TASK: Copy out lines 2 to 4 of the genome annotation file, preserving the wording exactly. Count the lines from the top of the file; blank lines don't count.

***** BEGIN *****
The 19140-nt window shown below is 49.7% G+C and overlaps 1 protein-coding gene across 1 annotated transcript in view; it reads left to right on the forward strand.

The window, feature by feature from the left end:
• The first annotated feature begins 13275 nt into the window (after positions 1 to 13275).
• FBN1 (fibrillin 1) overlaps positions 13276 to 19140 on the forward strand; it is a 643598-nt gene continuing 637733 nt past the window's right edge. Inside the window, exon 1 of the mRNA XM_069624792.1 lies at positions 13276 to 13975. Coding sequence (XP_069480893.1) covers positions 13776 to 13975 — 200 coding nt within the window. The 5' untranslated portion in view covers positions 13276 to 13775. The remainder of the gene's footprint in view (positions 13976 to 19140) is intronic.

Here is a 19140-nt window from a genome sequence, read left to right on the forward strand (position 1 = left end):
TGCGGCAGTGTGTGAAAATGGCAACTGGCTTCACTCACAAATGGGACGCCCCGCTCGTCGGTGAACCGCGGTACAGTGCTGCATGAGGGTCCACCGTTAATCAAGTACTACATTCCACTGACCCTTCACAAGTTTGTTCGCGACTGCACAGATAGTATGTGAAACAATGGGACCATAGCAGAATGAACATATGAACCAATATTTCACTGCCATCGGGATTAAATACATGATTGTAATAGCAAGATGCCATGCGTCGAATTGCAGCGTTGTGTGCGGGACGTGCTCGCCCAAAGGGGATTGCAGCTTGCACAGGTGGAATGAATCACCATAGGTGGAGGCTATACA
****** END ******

The window, feature by feature from the left end:
• The first annotated feature begins 13275 nt into the window (after positions 1 to 13275).
• FBN1 (fibrillin 1) overlaps positions 13276 to 19140 on the forward strand; it is a 643598-nt gene continuing 637733 nt past the window's right edge. Inside the window, exon 1 of the mRNA XM_069624792.1 lies at positions 13276 to 13975. Coding sequence (XP_069480893.1) covers positions 13776 to 13975 — 200 coding nt within the window. The 5' untranslated portion in view covers positions 13276 to 13775. The remainder of the gene's footprint in view (positions 13976 to 19140) is intronic.